Hanoi – Transparency in the equitisation of State-owned enterprises (SOEs) must be enhanced to attract foreign strategic investment in the process, experts said.
The Government plans to divest from more than 130 SOEs by 2020, which would significantly push up share supply in the coming years.
Saigon Securities Inc estimated that the Government’s planned divestment from SOEs would be worth some 4.35 billion USD – a huge sum that would require capital resources from foreign strategic investors to absorb.
Selling stake to foreign strategic investors would have a lot of positive impacts, such as easing the financial burden on the State, improving operational efficiency, promoting technology transfer and enhancing management capacity and competitiveness.
“We know strategic investors will not only bring new financial resources, but also other changes,” Nguyen Dinh Cung, Director of the Central Institute for Economic Management (CIEM) said.
However, the reality is attracting foreign strategic investors is not always easy.
A CIEM report on stake sale to strategic investors of 46 SOEs showed that stake worth a total 28.4 trillion VND (1.25 billion USD) planned to be sold for strategic investors, but only 12.7 trillion VND was purchased. In addition, only four SOEs attracted foreign investment, not to mention that foreign investors only purchased limited stake.
American Chamber of Commerce Executive Director Adam Sitkoff was quoted by the Vietnam News Agency as saying that investors wanted to feel at ease when investing in a business.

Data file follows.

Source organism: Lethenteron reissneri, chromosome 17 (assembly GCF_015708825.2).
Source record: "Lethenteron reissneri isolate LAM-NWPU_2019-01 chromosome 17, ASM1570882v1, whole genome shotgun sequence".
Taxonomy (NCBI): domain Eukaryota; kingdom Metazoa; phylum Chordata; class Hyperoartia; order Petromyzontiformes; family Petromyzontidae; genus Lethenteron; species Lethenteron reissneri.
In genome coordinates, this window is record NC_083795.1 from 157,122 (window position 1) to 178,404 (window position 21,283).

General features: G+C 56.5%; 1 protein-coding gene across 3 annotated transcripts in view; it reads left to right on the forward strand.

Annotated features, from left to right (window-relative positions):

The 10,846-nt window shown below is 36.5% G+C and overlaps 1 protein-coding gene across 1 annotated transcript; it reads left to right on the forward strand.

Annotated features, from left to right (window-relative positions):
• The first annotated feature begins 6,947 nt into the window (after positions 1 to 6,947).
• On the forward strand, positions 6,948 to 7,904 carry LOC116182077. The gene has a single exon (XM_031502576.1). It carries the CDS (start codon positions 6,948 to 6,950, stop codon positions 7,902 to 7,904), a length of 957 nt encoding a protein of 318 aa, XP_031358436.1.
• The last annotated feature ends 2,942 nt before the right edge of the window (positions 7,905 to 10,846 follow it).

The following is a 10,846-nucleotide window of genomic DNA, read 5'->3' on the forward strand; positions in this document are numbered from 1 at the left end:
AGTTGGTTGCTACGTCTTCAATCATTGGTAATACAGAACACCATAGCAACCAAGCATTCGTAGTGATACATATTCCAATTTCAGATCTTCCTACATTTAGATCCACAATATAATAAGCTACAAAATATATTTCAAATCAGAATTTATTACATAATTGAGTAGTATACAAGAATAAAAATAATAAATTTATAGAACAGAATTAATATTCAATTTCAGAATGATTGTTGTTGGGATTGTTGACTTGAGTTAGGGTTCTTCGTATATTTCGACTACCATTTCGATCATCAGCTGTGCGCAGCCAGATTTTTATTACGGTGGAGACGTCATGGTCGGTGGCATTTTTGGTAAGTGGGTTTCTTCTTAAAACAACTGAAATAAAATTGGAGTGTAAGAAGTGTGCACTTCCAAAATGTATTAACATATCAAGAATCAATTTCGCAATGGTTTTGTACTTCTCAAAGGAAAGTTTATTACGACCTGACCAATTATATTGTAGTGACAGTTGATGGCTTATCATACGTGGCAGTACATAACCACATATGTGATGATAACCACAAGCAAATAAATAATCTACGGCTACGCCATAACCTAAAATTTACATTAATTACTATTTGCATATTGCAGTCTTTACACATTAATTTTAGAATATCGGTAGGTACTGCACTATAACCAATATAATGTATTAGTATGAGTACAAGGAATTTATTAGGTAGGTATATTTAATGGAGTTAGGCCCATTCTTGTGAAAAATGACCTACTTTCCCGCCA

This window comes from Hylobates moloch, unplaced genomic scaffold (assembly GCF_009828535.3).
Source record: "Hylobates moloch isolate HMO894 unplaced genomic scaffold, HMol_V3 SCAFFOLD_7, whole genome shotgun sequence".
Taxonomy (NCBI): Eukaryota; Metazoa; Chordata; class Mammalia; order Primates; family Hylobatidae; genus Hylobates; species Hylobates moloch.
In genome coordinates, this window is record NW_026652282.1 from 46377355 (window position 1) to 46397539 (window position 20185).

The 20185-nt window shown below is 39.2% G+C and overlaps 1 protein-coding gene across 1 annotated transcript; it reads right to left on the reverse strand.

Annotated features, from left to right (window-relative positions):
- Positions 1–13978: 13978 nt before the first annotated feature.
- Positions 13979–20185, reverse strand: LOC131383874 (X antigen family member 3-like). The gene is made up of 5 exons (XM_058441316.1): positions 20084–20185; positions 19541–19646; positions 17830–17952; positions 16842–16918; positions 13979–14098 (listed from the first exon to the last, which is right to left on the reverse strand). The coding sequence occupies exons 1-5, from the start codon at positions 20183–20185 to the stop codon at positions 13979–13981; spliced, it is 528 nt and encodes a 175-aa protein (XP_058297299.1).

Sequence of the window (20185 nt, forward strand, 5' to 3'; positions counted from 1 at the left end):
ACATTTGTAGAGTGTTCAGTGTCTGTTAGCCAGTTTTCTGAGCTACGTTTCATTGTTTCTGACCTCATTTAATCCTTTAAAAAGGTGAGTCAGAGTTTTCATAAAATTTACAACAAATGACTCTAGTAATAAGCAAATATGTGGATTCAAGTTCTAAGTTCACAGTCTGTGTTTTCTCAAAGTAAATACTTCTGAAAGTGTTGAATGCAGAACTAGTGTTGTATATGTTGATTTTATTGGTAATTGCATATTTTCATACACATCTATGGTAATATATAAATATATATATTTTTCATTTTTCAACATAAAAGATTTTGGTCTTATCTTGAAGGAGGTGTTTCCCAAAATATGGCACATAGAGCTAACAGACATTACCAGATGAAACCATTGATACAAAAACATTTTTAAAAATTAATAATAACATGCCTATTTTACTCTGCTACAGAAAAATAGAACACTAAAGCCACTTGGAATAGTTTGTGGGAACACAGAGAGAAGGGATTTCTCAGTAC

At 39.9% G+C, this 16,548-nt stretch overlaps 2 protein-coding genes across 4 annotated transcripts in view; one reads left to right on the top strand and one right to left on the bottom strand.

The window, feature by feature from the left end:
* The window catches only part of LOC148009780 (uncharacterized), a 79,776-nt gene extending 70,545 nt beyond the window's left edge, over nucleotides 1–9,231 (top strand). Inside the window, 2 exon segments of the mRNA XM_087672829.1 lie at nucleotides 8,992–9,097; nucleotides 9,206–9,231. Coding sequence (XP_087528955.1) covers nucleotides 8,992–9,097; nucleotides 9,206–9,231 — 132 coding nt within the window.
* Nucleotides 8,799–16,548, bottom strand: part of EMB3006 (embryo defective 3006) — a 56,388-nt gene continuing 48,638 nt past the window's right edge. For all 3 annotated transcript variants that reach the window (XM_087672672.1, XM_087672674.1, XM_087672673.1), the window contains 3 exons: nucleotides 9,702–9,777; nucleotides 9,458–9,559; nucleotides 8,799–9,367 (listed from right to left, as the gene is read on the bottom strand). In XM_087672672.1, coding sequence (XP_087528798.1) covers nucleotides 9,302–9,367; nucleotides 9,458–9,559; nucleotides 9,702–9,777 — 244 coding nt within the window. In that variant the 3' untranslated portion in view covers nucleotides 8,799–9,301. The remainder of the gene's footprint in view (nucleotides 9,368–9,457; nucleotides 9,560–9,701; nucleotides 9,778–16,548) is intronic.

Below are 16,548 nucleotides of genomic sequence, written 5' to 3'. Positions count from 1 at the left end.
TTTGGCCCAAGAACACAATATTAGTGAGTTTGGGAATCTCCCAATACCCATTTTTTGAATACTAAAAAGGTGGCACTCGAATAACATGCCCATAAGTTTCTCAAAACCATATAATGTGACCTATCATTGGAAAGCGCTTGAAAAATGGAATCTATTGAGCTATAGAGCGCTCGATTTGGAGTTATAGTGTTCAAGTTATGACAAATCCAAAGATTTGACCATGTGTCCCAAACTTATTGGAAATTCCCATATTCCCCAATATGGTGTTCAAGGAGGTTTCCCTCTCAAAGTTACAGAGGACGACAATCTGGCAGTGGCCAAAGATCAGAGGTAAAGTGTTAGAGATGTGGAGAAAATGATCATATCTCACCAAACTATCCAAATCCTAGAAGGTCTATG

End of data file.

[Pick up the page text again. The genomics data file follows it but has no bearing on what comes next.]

They needed to look at the process of evaluating the SOEs, whether it was in line with international standards, he said, urging changes to attract strategic investors.
Experts also said the cap on foreign ownership in several sectors discouraged the participation of foreign investors in the equitisation of SOEs.
Other problems that made investors hesitant were the lack of accuracy in evaluating SOEs, lack of transparency in the equitisation process and low efficiency of SOEs, besides the complicated procedure.
According to Pham Duc Trung, head of CIEM’s Corporate Development and Reform Department, it was critical to improve transparency in the SOE equitisation process.
Besides this, the role of strategic investors in corporate management following privatisation must be enhanced to attract their participation, he said.
According to CIEM, the criteria for strategic investment must be clarified together with renovating the mechanism of evaluating SOEs value and improving the efficiency of SOEs.
Dang Quyet Tien, director of Corporate Finance under the Ministry of Finance, said the Government was promoting transparency in SOE privatisation to attract foreign investors.
Photo: CBR Investment AG